There’s a great riff in John McWhorter’s book, The Power of Babel: A Natural History of Language that describes how expressive force in language diminishes over time. His poster child is the word “terrible” which once meant “causing dread or fear or terror,” but now is used as a mild negative modifier (e.g., “I’m such a terrible putter that my wife got me personalized golf balls that say, ‘three putt.’ ”)Similarly, the language of business is littered with expressions slouched from overuse: phrases like “best of breed” went from insightful to hackneyed over the course of mere years.
Of course, private equity has its very own once-powerful phrase that’s meandered to meaninglessness: Top Quartile. Now we all know how Top Quartile got to be the gold standard: a couple of cool graphs in the Book of David (Swensen) some McKinsey studies, an endorsement by an influential pension fund or two and Top Quartile was the place to be.
Everyone wanted to be in the Top Quartile, and, soon enough, most people were – if you accepted their pro forma returns based on aggressive multiples of EBBS (earnings before, ahem, bad stuff) or included estimates of what an acquirer might pay for a start-up once it had perfected its swell product and revenues had started their inevitable ramp.
The problem with that kind of thinking is that it obscured the true aim of private equity: return enhancement (relative to the opportunity cost of equity capital, i.e., some appropriate public benchmark). Success was no longer about getting adequately compensated for taking incremental risks; it was now about beating the next guy (or more specifically, the next three guys).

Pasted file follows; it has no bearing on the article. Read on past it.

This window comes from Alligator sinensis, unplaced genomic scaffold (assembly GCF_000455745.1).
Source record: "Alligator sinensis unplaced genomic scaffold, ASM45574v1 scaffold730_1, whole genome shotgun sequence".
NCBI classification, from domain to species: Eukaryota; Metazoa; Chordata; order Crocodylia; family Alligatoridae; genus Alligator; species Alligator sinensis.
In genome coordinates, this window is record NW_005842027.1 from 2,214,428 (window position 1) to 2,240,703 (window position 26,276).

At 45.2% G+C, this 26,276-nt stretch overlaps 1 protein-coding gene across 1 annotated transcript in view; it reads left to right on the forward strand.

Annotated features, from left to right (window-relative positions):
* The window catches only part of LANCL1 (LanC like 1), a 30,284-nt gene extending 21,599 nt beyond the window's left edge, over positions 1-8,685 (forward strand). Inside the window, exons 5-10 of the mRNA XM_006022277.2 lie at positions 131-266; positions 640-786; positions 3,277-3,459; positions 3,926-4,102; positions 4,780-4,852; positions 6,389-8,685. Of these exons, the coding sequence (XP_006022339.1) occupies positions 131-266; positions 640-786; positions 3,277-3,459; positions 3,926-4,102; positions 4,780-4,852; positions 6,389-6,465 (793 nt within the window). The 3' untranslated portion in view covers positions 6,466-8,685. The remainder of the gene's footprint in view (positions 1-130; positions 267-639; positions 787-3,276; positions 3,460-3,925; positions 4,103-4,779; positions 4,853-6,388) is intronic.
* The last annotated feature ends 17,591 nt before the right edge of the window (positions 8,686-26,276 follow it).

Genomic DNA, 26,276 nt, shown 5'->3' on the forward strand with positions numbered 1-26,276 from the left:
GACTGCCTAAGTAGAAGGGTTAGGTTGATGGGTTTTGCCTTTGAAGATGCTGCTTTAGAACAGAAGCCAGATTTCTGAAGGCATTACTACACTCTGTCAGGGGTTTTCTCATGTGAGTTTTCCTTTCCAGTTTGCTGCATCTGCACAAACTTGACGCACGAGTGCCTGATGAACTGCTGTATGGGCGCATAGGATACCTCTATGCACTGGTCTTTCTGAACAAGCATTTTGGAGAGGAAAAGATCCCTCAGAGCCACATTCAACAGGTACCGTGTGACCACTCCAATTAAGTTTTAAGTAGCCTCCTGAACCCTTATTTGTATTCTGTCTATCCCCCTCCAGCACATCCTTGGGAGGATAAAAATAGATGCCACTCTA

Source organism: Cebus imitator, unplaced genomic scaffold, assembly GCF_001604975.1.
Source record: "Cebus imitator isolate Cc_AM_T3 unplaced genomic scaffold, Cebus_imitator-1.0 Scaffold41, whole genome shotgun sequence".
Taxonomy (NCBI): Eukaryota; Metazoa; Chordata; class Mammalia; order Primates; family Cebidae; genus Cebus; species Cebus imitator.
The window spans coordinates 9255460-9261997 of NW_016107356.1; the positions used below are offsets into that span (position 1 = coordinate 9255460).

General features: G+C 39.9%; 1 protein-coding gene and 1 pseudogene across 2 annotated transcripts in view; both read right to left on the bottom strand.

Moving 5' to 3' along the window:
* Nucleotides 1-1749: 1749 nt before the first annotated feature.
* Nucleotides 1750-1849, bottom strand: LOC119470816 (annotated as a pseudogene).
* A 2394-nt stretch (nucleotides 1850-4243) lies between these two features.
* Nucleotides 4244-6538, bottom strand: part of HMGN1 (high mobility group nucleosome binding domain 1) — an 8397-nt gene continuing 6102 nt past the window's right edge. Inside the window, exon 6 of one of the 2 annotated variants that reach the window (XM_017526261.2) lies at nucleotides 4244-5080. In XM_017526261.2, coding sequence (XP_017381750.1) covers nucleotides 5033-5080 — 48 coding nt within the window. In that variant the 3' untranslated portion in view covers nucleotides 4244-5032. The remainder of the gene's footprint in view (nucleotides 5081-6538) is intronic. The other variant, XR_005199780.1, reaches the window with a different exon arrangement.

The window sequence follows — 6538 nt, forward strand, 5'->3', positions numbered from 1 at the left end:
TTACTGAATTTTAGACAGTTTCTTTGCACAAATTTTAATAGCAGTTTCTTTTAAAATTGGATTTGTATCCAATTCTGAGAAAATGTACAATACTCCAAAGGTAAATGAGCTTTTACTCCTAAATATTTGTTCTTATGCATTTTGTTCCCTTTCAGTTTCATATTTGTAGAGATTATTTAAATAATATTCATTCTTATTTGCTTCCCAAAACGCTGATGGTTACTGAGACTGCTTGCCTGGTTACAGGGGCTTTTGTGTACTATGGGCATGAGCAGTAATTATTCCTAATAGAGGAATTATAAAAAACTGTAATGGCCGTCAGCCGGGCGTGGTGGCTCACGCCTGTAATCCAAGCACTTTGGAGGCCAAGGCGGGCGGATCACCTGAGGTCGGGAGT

And that’s the paradox, of course, of any peer-group measure: when new entrants deploy capital, their extra dollars will likely depress returns across the spectrum – since the marginal dollar tends to set the price of assets – but the cohort of “winners” (with victory defined as being Top Quartile) grows. The club gets less elite as people enter from the bottom.
Of course, measuring private performance against a public benchmark can be pretty tricky and is fraught with tough questions like: what’s the appropriate evaluation horizon, how do you equalize for appraisal effects, and should you beta-adjust, to name a few. As a result, it’s tempting to fall back on an easy measure like peer group rank.
A while back, I started asking VCs what they thought the top quartile breakpoint for venture over coming vintage years might be assuming reasonably “normal” public market conditions. In my informal and unscientific survey, more than half of those I asked guessed that the top quartile line would be at or below zero. Surely, some firms will do fantastically well, but if the VCs I sampled are right, it will be really amazing that dozens and dozens and dozens of firms that tinker in one of the riskiest corners of the financial world will be able to call themselves successful even though they will have lagged the public market – not to mention cash – by many hundreds of basis points. What’s more amazing is that merely by surviving, these firms will earn billions of dollars in fees in aggregate and the folks who funded them will dance a jig for having done a great job.
It’s enough to remind one of an old story: two campers are awakened by the sounds of a bear sniffing at their tent. While one of the campers starts panicking, the other calmly starts putting on his sneakers. “Why are you putting on your shoes? There’s no way you can outrun that bear,” whispers the first camper. “I don’t need to outrun the bear,” replies the second camper, “I just need to outrun you.”
That kind of thinking may work for relativists, but the important return-enhancing role that PE plays in institutional portfolios demands that we instead ask: for all the extra risk and illiquidity we incur, if you can’t outrun the bears (and the bulls) why bother?
Chris Douvos’ blog is www.superLP.com